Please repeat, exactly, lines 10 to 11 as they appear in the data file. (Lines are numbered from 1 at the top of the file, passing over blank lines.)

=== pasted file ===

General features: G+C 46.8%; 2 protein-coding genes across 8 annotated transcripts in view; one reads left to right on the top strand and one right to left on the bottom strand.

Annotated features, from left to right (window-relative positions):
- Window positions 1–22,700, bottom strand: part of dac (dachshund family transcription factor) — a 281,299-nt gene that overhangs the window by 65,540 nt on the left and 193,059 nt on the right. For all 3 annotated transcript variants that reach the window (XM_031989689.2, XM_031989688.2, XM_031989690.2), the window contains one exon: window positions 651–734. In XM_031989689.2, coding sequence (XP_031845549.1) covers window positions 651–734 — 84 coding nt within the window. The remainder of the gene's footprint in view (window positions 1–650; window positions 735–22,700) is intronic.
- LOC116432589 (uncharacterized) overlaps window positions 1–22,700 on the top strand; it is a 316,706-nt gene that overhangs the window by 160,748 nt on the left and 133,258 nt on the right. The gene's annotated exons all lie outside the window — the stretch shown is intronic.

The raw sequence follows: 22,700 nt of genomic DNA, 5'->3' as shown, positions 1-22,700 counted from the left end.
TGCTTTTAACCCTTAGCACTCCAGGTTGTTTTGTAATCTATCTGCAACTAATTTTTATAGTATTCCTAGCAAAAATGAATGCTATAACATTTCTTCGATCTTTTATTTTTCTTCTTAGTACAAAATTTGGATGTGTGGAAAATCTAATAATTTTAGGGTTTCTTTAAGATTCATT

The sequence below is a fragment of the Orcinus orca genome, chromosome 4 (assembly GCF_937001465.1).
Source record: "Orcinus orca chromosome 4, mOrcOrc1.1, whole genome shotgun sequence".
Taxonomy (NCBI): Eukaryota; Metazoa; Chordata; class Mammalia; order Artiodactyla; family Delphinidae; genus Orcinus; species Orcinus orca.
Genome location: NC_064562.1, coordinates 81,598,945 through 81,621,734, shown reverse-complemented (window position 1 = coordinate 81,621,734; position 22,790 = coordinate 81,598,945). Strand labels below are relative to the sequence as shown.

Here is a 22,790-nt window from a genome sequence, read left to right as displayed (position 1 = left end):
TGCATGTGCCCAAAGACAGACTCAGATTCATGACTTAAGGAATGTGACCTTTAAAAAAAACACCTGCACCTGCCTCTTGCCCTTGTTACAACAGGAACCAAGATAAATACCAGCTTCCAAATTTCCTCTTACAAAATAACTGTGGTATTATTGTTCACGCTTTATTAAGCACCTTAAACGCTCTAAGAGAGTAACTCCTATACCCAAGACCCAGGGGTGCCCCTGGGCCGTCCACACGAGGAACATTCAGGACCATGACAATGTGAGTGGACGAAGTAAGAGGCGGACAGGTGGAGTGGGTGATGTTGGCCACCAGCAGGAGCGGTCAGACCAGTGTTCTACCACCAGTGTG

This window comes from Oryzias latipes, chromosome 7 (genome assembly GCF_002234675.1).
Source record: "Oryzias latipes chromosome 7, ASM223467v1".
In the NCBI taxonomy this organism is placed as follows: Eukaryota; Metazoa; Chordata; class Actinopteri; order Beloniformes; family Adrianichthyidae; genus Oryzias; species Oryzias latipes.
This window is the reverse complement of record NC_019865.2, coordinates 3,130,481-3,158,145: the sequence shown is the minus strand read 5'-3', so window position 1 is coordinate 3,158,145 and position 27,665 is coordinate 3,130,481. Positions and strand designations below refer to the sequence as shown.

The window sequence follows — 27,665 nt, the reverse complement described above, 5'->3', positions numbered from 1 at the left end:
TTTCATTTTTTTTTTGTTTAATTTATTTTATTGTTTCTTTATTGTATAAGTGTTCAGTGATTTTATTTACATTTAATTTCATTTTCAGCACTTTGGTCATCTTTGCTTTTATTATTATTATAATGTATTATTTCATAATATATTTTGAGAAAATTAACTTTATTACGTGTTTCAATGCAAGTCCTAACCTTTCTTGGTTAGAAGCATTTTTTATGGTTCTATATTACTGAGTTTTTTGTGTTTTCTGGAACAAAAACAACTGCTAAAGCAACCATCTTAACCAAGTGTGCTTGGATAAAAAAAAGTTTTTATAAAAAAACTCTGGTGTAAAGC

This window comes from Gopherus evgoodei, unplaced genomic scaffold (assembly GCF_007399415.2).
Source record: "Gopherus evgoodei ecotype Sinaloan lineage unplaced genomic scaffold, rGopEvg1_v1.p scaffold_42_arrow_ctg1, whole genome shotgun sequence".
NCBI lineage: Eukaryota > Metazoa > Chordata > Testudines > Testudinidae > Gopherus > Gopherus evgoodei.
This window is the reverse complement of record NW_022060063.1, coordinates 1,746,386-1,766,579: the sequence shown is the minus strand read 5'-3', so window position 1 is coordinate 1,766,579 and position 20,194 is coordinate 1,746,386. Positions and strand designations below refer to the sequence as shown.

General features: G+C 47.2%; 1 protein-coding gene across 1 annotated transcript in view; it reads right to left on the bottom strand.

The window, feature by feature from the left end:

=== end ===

Genome location: NC_064562.1, coordinates 81,598,945 through 81,621,734, shown reverse-complemented (window position 1 = coordinate 81,621,734; position 22,790 = coordinate 81,598,945). Strand labels below are relative to the sequence as shown.

Here is a 22,790-nt window from a genome sequence, read left to right as displayed (position 1 = left end):